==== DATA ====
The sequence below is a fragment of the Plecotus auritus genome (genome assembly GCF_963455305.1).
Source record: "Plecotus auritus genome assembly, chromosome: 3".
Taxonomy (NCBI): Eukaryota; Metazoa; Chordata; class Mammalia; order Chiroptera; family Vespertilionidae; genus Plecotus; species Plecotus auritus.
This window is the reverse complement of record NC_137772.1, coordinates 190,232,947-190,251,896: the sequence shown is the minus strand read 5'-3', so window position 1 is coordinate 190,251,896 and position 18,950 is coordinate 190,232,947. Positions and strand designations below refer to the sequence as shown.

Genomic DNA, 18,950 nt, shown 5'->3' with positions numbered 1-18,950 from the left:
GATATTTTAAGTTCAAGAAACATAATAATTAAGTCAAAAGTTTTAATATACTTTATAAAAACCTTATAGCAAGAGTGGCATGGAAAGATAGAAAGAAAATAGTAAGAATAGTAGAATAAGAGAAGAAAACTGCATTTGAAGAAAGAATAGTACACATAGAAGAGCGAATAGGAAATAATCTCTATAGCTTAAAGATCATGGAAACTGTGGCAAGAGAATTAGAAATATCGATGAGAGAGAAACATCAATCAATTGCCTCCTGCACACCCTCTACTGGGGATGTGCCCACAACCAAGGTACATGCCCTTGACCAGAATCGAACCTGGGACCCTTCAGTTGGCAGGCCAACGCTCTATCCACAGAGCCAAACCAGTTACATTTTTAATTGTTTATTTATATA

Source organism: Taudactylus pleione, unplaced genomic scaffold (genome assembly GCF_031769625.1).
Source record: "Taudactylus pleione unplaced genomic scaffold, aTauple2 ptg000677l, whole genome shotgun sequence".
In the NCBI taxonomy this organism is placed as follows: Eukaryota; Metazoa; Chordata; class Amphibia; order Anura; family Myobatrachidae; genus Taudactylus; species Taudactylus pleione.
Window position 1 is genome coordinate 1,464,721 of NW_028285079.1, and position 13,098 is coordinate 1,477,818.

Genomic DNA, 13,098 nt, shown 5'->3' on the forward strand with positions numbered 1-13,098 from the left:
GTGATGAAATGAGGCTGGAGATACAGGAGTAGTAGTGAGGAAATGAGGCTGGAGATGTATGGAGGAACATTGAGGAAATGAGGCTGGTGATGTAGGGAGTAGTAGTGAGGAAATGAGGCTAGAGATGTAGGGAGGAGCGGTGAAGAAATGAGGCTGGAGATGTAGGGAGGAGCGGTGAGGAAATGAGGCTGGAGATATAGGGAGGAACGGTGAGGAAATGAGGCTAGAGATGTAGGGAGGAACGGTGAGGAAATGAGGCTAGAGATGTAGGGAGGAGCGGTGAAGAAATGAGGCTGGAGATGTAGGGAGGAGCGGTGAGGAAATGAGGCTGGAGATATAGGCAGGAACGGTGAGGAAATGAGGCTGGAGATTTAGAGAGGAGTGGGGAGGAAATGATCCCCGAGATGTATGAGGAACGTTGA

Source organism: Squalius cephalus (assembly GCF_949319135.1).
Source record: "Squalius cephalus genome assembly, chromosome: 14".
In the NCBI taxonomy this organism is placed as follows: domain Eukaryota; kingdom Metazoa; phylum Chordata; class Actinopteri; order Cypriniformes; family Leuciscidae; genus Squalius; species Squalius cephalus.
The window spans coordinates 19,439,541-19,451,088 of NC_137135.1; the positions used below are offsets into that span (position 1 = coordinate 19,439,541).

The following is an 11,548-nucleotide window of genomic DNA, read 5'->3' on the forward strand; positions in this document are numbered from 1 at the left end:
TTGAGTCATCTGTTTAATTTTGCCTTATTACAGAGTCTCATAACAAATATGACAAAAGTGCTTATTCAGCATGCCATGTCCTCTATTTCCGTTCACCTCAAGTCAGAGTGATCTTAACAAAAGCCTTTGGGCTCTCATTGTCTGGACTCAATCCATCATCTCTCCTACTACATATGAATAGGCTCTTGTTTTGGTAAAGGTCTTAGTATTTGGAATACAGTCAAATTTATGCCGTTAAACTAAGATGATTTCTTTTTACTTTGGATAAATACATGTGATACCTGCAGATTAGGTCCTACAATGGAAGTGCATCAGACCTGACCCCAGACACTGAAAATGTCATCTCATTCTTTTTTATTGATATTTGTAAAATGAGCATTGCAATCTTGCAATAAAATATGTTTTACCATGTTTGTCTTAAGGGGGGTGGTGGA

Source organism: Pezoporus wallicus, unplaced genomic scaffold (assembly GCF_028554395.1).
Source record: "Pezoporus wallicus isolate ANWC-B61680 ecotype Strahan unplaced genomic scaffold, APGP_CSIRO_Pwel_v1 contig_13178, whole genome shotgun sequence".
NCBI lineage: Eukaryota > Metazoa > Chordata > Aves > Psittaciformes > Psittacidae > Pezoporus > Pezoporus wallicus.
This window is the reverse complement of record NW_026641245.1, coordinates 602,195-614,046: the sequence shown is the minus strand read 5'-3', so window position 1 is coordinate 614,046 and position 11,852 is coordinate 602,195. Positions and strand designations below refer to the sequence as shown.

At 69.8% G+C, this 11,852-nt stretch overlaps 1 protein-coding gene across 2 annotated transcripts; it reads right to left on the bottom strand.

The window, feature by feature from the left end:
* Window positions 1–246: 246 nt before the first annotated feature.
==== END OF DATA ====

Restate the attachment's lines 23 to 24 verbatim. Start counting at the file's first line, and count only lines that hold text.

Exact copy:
At 69.8% G+C, this 11,852-nt stretch overlaps 1 protein-coding gene across 2 annotated transcripts; it reads right to left on the bottom strand.

The window, feature by feature from the left end: